For a movie that hasn’t been written yet and is still four years away from its release, we sure seem to know a lot about the upcoming Indiana Jones movie. We know that both Steven Spielberg and Harrison Ford will return, John Williams will write the score, George Lucas isn’t writing the story, and Indiana Jones will not get killed at the end of the movie. We also know that Disney is tinkering with giving the Indiana Jones franchise the Star Wars treatment, possibly exploring a combination of prequels, sequels, and standalone films all taking place in the Indiana Jones universe.

And now, according to Indiana Jones producer Frank Marshall, we can finally announce that… that’s about as far as they’ve gotten. In a new interview with Fandango (via Heroic Hollywood), Marshall offered little in the way of new updates for the fifth Indiana Jones movie but did point out the kind of ideas that are being bounced around right now:

That’s still in the thinking stages… I’m not involved in until they come up with the idea and the plan of where they want to go. Then I get involved.

Fandango also asked Marshall to compare the Indiana Jones franchise to the Bourne Identity franchise, another complicated and globe-trotting action-adventure series he has a hand in. Marshall was ready to point out the differences between the two:

I’d say Indiana Jones is different because Indy can have his own adventures without anyone knowing. We just pick him up. It’s like serials, he’s on his last adventure, then he’s on a new adventure. But Bourne has a history attached to him the whole time. You have this character who has a problem and people are empathetic to him and want to see who he really is. That’s the difference. Even though we have the same character going through both franchises, Bourne is a little more difficult because he has the amnesia problem.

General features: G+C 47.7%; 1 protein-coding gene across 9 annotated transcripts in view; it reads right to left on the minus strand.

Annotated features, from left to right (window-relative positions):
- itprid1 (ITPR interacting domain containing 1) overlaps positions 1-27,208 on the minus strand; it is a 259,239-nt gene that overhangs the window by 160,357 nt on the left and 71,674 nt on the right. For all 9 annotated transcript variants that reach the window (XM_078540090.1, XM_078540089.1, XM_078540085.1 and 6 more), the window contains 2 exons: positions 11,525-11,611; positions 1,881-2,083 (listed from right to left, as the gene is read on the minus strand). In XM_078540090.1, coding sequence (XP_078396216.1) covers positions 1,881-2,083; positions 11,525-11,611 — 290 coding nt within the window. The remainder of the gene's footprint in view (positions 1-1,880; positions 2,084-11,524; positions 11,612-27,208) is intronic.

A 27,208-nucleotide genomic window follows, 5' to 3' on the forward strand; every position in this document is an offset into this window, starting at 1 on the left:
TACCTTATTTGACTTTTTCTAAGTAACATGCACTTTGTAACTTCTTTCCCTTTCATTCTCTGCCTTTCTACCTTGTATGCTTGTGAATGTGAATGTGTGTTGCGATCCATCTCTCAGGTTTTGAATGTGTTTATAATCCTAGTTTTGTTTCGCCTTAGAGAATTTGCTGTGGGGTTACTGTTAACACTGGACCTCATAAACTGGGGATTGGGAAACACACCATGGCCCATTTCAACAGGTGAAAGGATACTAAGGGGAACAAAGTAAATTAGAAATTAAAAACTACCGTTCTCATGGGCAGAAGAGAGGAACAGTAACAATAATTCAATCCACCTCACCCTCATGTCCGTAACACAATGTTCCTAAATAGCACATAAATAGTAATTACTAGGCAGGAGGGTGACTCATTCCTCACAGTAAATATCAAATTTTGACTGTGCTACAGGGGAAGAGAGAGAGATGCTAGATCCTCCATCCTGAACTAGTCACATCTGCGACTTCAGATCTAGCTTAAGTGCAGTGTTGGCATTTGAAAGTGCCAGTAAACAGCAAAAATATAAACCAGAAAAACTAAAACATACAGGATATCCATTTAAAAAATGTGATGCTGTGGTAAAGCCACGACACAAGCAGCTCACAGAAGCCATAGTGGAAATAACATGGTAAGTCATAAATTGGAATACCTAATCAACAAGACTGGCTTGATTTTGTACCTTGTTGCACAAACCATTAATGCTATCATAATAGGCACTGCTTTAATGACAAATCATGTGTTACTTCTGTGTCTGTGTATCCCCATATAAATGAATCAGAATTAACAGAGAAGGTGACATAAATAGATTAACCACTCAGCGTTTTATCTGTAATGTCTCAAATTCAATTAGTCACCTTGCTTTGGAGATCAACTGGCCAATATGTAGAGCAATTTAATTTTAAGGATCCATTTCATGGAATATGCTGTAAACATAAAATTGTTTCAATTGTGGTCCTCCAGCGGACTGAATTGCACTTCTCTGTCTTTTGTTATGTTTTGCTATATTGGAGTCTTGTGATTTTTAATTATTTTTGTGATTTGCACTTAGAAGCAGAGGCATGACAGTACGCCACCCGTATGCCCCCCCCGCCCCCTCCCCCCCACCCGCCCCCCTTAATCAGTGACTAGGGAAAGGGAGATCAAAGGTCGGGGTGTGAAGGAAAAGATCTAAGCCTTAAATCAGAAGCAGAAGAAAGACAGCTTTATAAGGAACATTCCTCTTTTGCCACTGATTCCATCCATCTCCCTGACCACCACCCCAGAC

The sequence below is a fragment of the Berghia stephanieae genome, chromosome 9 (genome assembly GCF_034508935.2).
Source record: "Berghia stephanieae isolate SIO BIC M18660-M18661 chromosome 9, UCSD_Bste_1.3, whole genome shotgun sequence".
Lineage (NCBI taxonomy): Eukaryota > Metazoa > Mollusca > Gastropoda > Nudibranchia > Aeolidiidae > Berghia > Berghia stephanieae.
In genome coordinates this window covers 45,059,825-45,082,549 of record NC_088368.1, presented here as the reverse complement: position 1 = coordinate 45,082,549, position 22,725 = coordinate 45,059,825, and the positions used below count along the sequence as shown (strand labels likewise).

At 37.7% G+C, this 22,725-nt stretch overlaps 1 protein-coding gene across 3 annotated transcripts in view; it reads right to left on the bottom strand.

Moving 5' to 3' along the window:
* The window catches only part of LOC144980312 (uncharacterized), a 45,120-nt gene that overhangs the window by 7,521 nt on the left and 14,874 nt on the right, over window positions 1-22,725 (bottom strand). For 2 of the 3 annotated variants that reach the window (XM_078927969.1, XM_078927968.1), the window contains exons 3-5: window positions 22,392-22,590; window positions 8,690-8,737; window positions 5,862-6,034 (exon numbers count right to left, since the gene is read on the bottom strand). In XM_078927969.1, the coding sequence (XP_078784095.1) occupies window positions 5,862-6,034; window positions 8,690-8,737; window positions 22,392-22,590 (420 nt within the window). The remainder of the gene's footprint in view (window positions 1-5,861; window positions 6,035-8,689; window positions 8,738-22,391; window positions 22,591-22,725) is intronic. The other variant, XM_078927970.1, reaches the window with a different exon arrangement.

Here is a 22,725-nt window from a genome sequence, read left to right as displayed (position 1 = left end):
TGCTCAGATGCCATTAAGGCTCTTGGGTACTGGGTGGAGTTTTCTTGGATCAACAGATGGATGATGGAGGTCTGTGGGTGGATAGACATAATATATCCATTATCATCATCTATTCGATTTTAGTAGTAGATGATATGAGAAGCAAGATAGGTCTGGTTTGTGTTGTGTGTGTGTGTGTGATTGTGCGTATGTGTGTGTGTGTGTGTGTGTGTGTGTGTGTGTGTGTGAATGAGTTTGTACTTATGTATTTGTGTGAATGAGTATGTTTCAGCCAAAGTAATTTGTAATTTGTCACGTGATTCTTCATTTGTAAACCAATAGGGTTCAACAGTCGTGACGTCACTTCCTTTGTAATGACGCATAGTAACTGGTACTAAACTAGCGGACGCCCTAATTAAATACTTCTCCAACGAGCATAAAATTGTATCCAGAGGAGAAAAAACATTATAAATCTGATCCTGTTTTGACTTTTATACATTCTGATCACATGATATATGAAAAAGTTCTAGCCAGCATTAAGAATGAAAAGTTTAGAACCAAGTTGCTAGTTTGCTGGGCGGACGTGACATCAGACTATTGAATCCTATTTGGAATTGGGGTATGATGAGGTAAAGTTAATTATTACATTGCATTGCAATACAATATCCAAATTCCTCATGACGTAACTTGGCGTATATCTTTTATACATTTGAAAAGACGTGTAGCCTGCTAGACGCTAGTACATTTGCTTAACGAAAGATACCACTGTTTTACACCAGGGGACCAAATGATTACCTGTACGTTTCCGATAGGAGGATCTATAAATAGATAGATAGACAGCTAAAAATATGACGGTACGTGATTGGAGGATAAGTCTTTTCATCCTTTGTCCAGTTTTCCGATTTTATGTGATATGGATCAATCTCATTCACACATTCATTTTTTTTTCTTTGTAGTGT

With a release date set for July 19, 2019  —  and we can and should treat that as etched in stone, because what major blockbuster has ever seen its release date get pushed back?  —  Disney and company still have plenty of time to iron out some of these details. Much like they did with the Star Wars franchise, Disney is inheriting a property that is much-beloved but also weighed down by recent failures. If Disney wants to create a sustainable long-term model for the franchise, getting those little details right is going to be what brings fans back to the table. Oh, to be a fly on the wall at those brainstorming sessions!

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